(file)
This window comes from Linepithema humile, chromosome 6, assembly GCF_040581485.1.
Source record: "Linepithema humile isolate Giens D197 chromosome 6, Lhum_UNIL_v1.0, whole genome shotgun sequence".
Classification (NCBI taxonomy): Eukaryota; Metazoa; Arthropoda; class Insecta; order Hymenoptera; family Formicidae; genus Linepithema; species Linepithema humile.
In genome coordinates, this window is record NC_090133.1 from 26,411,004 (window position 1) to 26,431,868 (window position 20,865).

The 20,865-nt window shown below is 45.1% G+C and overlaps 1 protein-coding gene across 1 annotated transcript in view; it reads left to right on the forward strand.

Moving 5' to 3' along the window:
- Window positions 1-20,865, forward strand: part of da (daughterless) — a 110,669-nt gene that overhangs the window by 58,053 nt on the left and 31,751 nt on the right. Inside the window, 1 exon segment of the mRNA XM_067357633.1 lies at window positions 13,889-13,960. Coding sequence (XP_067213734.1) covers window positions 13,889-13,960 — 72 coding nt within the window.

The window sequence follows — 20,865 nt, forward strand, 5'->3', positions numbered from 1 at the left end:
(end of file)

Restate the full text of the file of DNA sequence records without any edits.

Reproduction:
This window comes from Linepithema humile, chromosome 6, assembly GCF_040581485.1.
Source record: "Linepithema humile isolate Giens D197 chromosome 6, Lhum_UNIL_v1.0, whole genome shotgun sequence".
Classification (NCBI taxonomy): Eukaryota; Metazoa; Arthropoda; class Insecta; order Hymenoptera; family Formicidae; genus Linepithema; species Linepithema humile.
In genome coordinates, this window is record NC_090133.1 from 26,411,004 (window position 1) to 26,431,868 (window position 20,865).

The 20,865-nt window shown below is 45.1% G+C and overlaps 1 protein-coding gene across 1 annotated transcript in view; it reads left to right on the forward strand.

Moving 5' to 3' along the window:
- Window positions 1-20,865, forward strand: part of da (daughterless) — a 110,669-nt gene that overhangs the window by 58,053 nt on the left and 31,751 nt on the right. Inside the window, 1 exon segment of the mRNA XM_067357633.1 lies at window positions 13,889-13,960. Coding sequence (XP_067213734.1) covers window positions 13,889-13,960 — 72 coding nt within the window.

The window sequence follows — 20,865 nt, forward strand, 5'->3', positions numbered from 1 at the left end: